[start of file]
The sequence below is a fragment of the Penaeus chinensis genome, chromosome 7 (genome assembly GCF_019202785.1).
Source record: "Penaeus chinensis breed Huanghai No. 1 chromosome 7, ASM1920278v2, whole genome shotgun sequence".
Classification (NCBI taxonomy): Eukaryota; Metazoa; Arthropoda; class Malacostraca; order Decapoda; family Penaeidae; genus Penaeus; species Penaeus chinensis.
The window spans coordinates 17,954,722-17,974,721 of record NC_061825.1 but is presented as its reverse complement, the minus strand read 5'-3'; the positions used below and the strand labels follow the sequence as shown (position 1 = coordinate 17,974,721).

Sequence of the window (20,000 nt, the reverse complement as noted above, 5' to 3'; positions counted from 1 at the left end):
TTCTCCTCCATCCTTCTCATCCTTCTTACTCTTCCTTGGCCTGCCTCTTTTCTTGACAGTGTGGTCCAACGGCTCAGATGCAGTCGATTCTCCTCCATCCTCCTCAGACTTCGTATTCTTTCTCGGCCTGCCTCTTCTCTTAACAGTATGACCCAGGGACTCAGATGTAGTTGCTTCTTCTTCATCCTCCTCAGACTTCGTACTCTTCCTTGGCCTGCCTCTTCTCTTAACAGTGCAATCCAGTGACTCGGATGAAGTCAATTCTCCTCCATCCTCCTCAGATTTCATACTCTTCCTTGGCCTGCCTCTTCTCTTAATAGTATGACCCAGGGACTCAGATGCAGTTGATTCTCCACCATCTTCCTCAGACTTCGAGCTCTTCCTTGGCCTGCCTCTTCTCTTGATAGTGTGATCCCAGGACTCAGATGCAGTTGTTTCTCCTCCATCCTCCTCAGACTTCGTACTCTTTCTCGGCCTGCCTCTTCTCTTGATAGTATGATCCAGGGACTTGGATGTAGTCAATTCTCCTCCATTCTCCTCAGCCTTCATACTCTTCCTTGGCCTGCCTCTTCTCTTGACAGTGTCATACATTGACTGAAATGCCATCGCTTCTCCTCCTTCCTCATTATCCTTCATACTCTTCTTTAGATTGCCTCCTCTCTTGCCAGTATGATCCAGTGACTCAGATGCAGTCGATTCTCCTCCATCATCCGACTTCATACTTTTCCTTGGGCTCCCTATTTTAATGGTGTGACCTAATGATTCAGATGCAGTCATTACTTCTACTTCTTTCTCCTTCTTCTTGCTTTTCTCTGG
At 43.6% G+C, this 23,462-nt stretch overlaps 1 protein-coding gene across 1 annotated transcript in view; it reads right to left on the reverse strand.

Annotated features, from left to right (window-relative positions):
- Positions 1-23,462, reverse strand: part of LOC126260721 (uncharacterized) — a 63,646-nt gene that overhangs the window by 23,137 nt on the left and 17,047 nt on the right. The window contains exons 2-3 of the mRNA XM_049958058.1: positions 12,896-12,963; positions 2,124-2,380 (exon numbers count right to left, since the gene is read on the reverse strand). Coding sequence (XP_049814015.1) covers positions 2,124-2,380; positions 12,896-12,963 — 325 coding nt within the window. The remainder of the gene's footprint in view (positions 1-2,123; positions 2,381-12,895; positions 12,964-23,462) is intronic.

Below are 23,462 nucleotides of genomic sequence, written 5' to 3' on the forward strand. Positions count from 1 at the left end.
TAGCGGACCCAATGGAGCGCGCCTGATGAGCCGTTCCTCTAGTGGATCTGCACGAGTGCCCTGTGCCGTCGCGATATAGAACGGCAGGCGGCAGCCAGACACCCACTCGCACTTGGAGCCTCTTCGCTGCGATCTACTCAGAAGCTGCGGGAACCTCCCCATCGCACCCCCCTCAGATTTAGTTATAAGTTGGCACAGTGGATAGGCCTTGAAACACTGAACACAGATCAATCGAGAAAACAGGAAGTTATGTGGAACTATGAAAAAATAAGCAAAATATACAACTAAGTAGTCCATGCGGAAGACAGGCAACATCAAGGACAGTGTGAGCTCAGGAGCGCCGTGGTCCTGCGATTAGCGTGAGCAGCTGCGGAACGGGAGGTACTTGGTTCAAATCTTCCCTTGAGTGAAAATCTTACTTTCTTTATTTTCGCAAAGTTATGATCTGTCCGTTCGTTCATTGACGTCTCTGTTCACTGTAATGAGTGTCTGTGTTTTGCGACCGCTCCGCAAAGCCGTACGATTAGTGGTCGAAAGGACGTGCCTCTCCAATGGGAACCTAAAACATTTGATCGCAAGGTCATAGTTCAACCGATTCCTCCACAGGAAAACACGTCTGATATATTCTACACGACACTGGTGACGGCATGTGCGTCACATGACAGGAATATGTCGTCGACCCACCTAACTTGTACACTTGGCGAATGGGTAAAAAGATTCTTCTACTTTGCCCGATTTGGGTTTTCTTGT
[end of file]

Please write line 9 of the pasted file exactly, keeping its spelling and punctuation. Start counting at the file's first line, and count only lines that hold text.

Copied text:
- Positions 1-23,462, reverse strand: part of LOC126260721 (uncharacterized) — a 63,646-nt gene that overhangs the window by 23,137 nt on the left and 17,047 nt on the right. The window contains exons 2-3 of the mRNA XM_049958058.1: positions 12,896-12,963; positions 2,124-2,380 (exon numbers count right to left, since the gene is read on the reverse strand). Coding sequence (XP_049814015.1) covers positions 2,124-2,380; positions 12,896-12,963 — 325 coding nt within the window. The remainder of the gene's footprint in view (positions 1-2,123; positions 2,381-12,895; positions 12,964-23,462) is intronic.